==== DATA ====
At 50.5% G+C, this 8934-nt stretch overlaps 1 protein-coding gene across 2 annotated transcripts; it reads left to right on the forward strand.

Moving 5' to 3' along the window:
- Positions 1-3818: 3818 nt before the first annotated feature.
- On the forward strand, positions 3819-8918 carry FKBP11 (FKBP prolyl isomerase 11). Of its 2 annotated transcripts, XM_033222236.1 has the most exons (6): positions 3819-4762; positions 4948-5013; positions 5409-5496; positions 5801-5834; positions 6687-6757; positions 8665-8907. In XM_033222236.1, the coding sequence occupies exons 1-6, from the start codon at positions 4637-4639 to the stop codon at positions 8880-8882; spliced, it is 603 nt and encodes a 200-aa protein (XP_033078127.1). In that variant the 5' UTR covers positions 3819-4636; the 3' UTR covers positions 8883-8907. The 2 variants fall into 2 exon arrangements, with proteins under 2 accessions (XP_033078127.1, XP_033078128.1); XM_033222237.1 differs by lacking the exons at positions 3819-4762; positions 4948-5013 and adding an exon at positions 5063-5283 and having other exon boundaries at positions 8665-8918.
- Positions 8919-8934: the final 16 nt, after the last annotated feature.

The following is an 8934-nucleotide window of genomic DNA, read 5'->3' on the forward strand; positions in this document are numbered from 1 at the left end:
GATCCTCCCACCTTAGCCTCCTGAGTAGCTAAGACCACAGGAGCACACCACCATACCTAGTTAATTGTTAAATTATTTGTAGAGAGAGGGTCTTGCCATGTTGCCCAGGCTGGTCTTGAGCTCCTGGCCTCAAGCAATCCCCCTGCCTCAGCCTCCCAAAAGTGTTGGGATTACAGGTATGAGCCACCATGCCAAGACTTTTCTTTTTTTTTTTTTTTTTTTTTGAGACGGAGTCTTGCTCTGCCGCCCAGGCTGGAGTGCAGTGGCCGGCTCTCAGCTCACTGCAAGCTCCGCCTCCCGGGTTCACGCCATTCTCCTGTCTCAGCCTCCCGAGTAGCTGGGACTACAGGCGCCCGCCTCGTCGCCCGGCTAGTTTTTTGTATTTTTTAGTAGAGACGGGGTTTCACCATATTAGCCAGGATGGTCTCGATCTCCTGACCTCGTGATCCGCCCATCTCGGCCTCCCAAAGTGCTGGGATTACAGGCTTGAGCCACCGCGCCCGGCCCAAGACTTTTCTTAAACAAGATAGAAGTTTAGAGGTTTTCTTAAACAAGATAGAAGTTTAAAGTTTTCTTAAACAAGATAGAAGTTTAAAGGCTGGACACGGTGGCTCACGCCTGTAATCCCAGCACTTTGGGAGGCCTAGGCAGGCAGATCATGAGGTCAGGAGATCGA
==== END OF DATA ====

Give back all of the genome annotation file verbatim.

At 50.5% G+C, this 8934-nt stretch overlaps 1 protein-coding gene across 2 annotated transcripts; it reads left to right on the forward strand.

Moving 5' to 3' along the window:
- Positions 1-3818: 3818 nt before the first annotated feature.
- On the forward strand, positions 3819-8918 carry FKBP11 (FKBP prolyl isomerase 11). Of its 2 annotated transcripts, XM_033222236.1 has the most exons (6): positions 3819-4762; positions 4948-5013; positions 5409-5496; positions 5801-5834; positions 6687-6757; positions 8665-8907. In XM_033222236.1, the coding sequence occupies exons 1-6, from the start codon at positions 4637-4639 to the stop codon at positions 8880-8882; spliced, it is 603 nt and encodes a 200-aa protein (XP_033078127.1). In that variant the 5' UTR covers positions 3819-4636; the 3' UTR covers positions 8883-8907. The 2 variants fall into 2 exon arrangements, with proteins under 2 accessions (XP_033078127.1, XP_033078128.1); XM_033222237.1 differs by lacking the exons at positions 3819-4762; positions 4948-5013 and adding an exon at positions 5063-5283 and having other exon boundaries at positions 8665-8918.
- Positions 8919-8934: the final 16 nt, after the last annotated feature.

The following is an 8934-nucleotide window of genomic DNA, read 5'->3' on the forward strand; positions in this document are numbered from 1 at the left end:
GATCCTCCCACCTTAGCCTCCTGAGTAGCTAAGACCACAGGAGCACACCACCATACCTAGTTAATTGTTAAATTATTTGTAGAGAGAGGGTCTTGCCATGTTGCCCAGGCTGGTCTTGAGCTCCTGGCCTCAAGCAATCCCCCTGCCTCAGCCTCCCAAAAGTGTTGGGATTACAGGTATGAGCCACCATGCCAAGACTTTTCTTTTTTTTTTTTTTTTTTTTTGAGACGGAGTCTTGCTCTGCCGCCCAGGCTGGAGTGCAGTGGCCGGCTCTCAGCTCACTGCAAGCTCCGCCTCCCGGGTTCACGCCATTCTCCTGTCTCAGCCTCCCGAGTAGCTGGGACTACAGGCGCCCGCCTCGTCGCCCGGCTAGTTTTTTGTATTTTTTAGTAGAGACGGGGTTTCACCATATTAGCCAGGATGGTCTCGATCTCCTGACCTCGTGATCCGCCCATCTCGGCCTCCCAAAGTGCTGGGATTACAGGCTTGAGCCACCGCGCCCGGCCCAAGACTTTTCTTAAACAAGATAGAAGTTTAGAGGTTTTCTTAAACAAGATAGAAGTTTAAAGTTTTCTTAAACAAGATAGAAGTTTAAAGGCTGGACACGGTGGCTCACGCCTGTAATCCCAGCACTTTGGGAGGCCTAGGCAGGCAGATCATGAGGTCAGGAGATCGA